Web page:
Historically, New England has never been really known for its cuisine.
Sure, our lobster rolls are pretty amazing, clam chowder hits the spot every time, and our seafood is top notch. However, we’ve never been lauded for our creativity or cutting-edge dishes. In fact, for decades people associated Boston with old world steak houses and sleepy New England fare.
But things are changing.
Not only do we see more and more innovative chefs opening places in Boston, we even have chefs like Chef Mark Sheehan (Bondir, Menton), who is putting his own spin on New England cuisine. Loyal Nine, a self-proclaimed “East Coast Revival” resaturant, opened in 2015 to much deserved fanfare. It went on to become the only restaurant in Massachusetts to be nominated for Bon Appetit’s Best New Restaurants List in 2015 (50 nominees total).
Chef Sheehan studied colonial cookbooks like Mrs. Lincoln’s Boston Cook Book and Fannie Farmer’s Boston Cooking-School Cook Book, and then added his own modern touch to the period cuisine. What results is a genuinely interesting yet totally approachable restaurant where you can try a number of fun dishes.
The menu is divided up into three sections: On the Ice, which consists of a variety of chilled seafood dishes; With Hands; which includes snack-like appetizers; and Trenchers, most substantial, warm, “meaty” or hearty vegetable dishes.
Bread is baked in-house by pastry chef Adam Ross, formerly of High Rise Bread Company (yum!).
From the “On the Ice” section of the menu we tried Littleneck Clams, a flavorful starter bite that consisted of cooked clams that were chopped up, dressed, and then served in their own shells.
Another time we had the Razor Clams ($12), topped with pickled garlic scapes and wild leeks.
From the “With Hands” section of the menu, we were tempted by the Fried Jacob’s Cattle Beans ($5), served with herbs and sea salt. These came out first, and they were hot, crispy on the outside yet soft on the inside, and downright so good. It was really hard to stop eating these light, crispy, savory snacks.
We also tried the Fresh Cheese ($12), homemade ricotta served with Brussels sprouts, turnips, and a colorful assortment of radishes along with some gorgeously charred bread.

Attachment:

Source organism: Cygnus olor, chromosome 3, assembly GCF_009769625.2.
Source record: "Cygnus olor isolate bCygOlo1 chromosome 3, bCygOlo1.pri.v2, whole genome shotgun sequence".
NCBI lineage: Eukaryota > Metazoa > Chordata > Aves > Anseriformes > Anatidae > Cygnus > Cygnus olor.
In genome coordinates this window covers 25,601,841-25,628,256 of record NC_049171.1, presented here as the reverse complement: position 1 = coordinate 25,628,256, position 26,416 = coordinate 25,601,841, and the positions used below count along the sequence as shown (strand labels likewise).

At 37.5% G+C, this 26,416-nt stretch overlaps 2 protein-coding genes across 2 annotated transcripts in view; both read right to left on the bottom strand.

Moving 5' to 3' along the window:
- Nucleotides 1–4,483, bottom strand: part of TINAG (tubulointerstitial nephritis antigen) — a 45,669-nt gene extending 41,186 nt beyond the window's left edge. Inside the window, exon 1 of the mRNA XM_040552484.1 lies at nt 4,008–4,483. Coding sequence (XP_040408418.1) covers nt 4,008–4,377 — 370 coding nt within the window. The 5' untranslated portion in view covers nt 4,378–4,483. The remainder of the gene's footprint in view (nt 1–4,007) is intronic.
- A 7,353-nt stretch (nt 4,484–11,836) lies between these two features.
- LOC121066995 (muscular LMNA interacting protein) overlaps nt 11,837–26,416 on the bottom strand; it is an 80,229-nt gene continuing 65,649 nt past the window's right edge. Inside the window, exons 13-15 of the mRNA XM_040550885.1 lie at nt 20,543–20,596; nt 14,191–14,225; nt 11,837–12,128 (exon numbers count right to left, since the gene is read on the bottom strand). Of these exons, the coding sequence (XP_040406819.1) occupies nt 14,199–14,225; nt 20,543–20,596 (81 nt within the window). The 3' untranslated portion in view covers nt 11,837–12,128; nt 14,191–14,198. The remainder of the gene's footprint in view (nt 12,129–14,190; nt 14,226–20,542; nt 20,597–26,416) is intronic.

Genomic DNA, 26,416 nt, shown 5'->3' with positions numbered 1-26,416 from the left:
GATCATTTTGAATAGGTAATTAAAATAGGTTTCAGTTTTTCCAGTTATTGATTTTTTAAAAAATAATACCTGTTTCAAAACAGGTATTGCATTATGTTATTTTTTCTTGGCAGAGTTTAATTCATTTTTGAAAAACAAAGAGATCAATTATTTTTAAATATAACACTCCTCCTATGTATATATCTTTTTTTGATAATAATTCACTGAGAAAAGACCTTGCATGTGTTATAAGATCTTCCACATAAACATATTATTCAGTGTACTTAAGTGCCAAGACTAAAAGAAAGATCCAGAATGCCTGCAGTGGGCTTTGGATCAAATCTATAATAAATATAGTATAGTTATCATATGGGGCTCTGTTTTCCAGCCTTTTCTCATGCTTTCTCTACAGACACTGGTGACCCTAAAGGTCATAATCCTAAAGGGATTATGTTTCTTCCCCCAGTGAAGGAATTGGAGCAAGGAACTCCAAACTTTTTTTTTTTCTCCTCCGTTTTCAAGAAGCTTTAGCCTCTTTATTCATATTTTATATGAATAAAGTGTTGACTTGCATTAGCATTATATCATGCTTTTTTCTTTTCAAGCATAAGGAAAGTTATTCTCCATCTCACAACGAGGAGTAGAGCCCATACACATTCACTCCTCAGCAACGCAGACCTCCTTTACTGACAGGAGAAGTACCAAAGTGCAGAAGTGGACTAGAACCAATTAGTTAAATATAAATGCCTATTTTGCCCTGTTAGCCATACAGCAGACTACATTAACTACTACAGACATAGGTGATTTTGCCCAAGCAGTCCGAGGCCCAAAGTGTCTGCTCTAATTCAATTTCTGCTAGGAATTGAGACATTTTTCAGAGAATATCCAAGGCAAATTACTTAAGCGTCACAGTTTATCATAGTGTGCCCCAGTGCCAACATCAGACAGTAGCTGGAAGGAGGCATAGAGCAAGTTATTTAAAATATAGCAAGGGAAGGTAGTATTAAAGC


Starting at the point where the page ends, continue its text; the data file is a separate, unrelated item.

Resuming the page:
You could also separately order Radishes ($8), which came with a tasty shrimp mayonnaise.
Grilled Pork Ribs ($18), which were delicious, came piled high with molasses and hot peppers.
Celery Root ($10) was a special one day and came prepared three ways: roasted, as raw slices, and as a puree, served with preserved apple, Harbison cheese and black walnut.
From the “Trenchers” section of the menu, we tried the Pondemnast ($16), a porridge of grains with wild mushrooms, herb salad, and a soft egg on top. It looked like it should be savory, but this version reminded us more of cinnamon oatmeal. It was quite sweet, and the combination of the sweet porridge with mushrooms, eggs, and herbs was incongruous. Neither Bryan nor I really liked this dish.
At another time, we tried the Warm Salad of RI Squid ($13), strips of soft squid tossed with marinated cabbage and deep fried barley croquettes.
Our friends had raved about the Whole Roasted Aged Duck, a larger format dish (suitable for a whole table of diners!) consisting of a whole duck prepared via three different methods: roasted breast, confit legs, and duck liver mousse on toast.
First they come and show the whole duck to you. Then, they take it away and cut it up, preparing it so it’s really easy for a group of diners to share. The breast pieces are sliced, and the duck liver mouse comes sliced on toast.
The skin was gorgeously crispy, the meat was cooked perfectly, and overall it was a great dish.
In general, I have always enjoyed the food at Loyal Nine. The ingredients are fresh, the flavors are creative, and the food is a lot more vibrant and energetic than what you might expect from a restaurant that claims to make “colonial food.” Chef-owner Marc Sheehan injects plenty of seasonal produce, fresh local seafood, and lots of fun little bites that are definitely different from bites you’d get at most New American restaurants.
I think because of its location, sometimes people don’t think of it right away, which is too bad. On a Friday evening a couple months ago, we were surprised how empty the dining room was. I am hoping it was a fluke, and that this place usually bustling with people, because the food is genuinely very good. Sure, there are occasional creative experiments that don’t work. By and large, however, we’ve enjoyed the food we’ve had here and would happily return.
Loyal Nine Cambridge
660 Cambridge Street
Cambridge, MA, United States